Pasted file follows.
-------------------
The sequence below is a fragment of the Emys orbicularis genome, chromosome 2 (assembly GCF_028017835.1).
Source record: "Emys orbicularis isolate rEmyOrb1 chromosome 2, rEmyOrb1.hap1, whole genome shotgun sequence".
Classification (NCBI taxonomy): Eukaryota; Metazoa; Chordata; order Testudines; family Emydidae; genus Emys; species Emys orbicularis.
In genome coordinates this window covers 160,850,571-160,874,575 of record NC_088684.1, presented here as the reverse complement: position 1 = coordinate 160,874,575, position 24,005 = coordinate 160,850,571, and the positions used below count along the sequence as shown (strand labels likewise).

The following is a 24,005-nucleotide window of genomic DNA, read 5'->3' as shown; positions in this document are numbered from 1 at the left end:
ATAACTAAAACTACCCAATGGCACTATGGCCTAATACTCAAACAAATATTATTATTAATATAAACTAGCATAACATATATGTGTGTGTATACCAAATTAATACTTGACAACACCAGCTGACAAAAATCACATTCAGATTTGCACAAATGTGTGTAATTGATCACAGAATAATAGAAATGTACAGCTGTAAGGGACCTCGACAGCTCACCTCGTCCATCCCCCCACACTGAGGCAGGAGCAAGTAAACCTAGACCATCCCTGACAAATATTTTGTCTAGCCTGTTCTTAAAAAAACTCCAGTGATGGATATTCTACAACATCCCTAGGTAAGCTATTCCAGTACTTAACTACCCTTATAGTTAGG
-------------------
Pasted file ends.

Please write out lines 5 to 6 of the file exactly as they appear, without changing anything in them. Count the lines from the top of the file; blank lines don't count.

The following is a 24,005-nucleotide window of genomic DNA, read 5'->3' as shown; positions in this document are numbered from 1 at the left end:
ATAACTAAAACTACCCAATGGCACTATGGCCTAATACTCAAACAAATATTATTATTAATATAAACTAGCATAACATATATGTGTGTGTATACCAAATTAATACTTGACAACACCAGCTGACAAAAATCACATTCAGATTTGCACAAATGTGTGTAATTGATCACAGAATAATAGAAATGTACAGCTGTAAGGGACCTCGACAGCTCACCTCGTCCATCCCCCCACACTGAGGCAGGAGCAAGTAAACCTAGACCATCCCTGACAAATATTTTGTCTAGCCTGTTCTTAAAAAAACTCCAGTGATGGATATTCTACAACATCCCTAGGTAAGCTATTCCAGTACTTAACTACCCTTATAGTTAGG